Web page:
Written by Tonya Riley
Illicit cryptocurrency activity reached an all-time high of $20.1 billion in 2022, increasing from $18 billion the previous year in large part due to escalating US sanctions targeting digital currencies, according to a report released Thursday by researchers at Chainalysis.
Last year saw the US government more aggressively sanction cryptocurrency-related entities and individuals, and nearly 44% of the $20 billion in transactions classified as illicit by Chainalysis can be attributed to transactions linked to sanctioned entities.
In classifying illicit cryptocurrency activity, Chainalysis included transactions tied to child sexual abuse materials, human trafficking, ransomware, stolen funds, terrorism financing, scams, cybercriminal administrators, dark net markets and sanctions.
“This was the year that [Treasury Department’s Office of Foreign Assets Control] kind of started to come out pretty hard with their sanctioning of services,” said Kim Grauer, head of research at Chainalysis. “And we’re seeing that in our numbers this year.”
Among the 10 cryptocurrency-related groups sanctioned last year by the US government were Tornado Cash, a mixing service that the Treasury Department’s Office of Foreign Assets Control sanctioned in response to the North Korean hacking group Lazarus’s use of the technology to launder more than half a billion in stolen cryptocurrency. The move against Tornado Cash represented OFAC’s first sanctions against a decentralized protocol, a move that drew fierce criticism from blockchain industry leaders and privacy advocates who argued that sanctioning the code overstepped the Treasury Department’s authorities.
While sanctions have decreased the flow of digital funds to some sanctioned entities, the impact of OFAC sanctions has been uneven, according to a separate report by Chainalysis.
After it was sanctioned, inflows to Tornado Cash decreased significantly. By contrast, after OFAC sanctioned the Russian exchange Garantex for its role in money laundering schemes transactions on the exchange grew significantly. Transactions on the sanctioned Hydra Marketplace, a dark web market popular with ransomware gangs and other cyber criminals, dropped to zero — but that was because its infrastructure was seized by German police.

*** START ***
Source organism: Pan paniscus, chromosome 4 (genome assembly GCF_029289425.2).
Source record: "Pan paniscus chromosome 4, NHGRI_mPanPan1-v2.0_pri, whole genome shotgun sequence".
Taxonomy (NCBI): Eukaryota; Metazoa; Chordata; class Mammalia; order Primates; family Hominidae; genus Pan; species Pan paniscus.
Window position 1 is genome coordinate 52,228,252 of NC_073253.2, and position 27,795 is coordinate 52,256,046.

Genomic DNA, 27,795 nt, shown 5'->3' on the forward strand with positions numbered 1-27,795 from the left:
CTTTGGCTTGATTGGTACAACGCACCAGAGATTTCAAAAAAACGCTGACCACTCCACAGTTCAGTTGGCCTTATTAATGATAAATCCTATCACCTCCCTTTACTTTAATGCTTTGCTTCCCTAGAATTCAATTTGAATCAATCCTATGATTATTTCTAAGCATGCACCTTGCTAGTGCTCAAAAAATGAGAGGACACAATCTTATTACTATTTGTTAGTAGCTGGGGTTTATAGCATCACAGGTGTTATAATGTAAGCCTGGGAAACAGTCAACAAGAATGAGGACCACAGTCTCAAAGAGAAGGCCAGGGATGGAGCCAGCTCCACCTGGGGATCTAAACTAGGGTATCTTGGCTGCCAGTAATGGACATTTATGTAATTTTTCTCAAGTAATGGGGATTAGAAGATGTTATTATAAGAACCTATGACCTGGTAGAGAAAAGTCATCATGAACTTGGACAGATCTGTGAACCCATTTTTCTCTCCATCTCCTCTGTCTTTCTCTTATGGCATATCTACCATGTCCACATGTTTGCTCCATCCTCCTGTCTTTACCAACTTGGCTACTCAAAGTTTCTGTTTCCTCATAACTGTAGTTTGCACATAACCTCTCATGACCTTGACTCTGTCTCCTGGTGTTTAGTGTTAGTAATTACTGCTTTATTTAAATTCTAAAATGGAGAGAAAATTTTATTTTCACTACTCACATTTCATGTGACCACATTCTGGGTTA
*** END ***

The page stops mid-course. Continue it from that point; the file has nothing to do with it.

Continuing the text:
The cryptocurrency industry “is having to reckon with the fact that funds are still flowing to some of these services that have been sanctioned,” Grauer said.
The illicit use of cryptocurrencies is a growing concern in Washington and has led the Treasury and Justice Departments to make major investments in tracing and combating crime relying on digital currencies. The US Treasury Department is expected in coming weeks to release a report advising US financial institutions on handling illicit finance risks.
Nevertheless, illicit activity remains a small fraction of overall cryptocurrency activity. A mere .24% of all cryptocurrency transactions in 2022 were tied to illicit activity, up from .12% in 2021, according to Chainalysis’s figures.
One explanation for the shift is a fall in legitimate cryptocurrency transactions this year thanks to a rocky market for investors. “Scamming is down. Dark net market activity is down. Ransomware is down,” said Grauer. “We’re in a bear market, and that is certainly reflected in the high-level numbers for those illicit activities.”
That turbulence may also be a reason that transaction volumes tied to cryptocurrency scams fell in 2022. Chainalysis researchers reported in August that revenue for cryptocurrency scammers dropped alongside sinking Bitcoin prices, suggesting that users are less likely to fall for scams promising big returns in a weak market.
As of August, the top three cryptocurrency scams in 2022 had made just a fraction of the top scams in 2021, according to Chainalysis.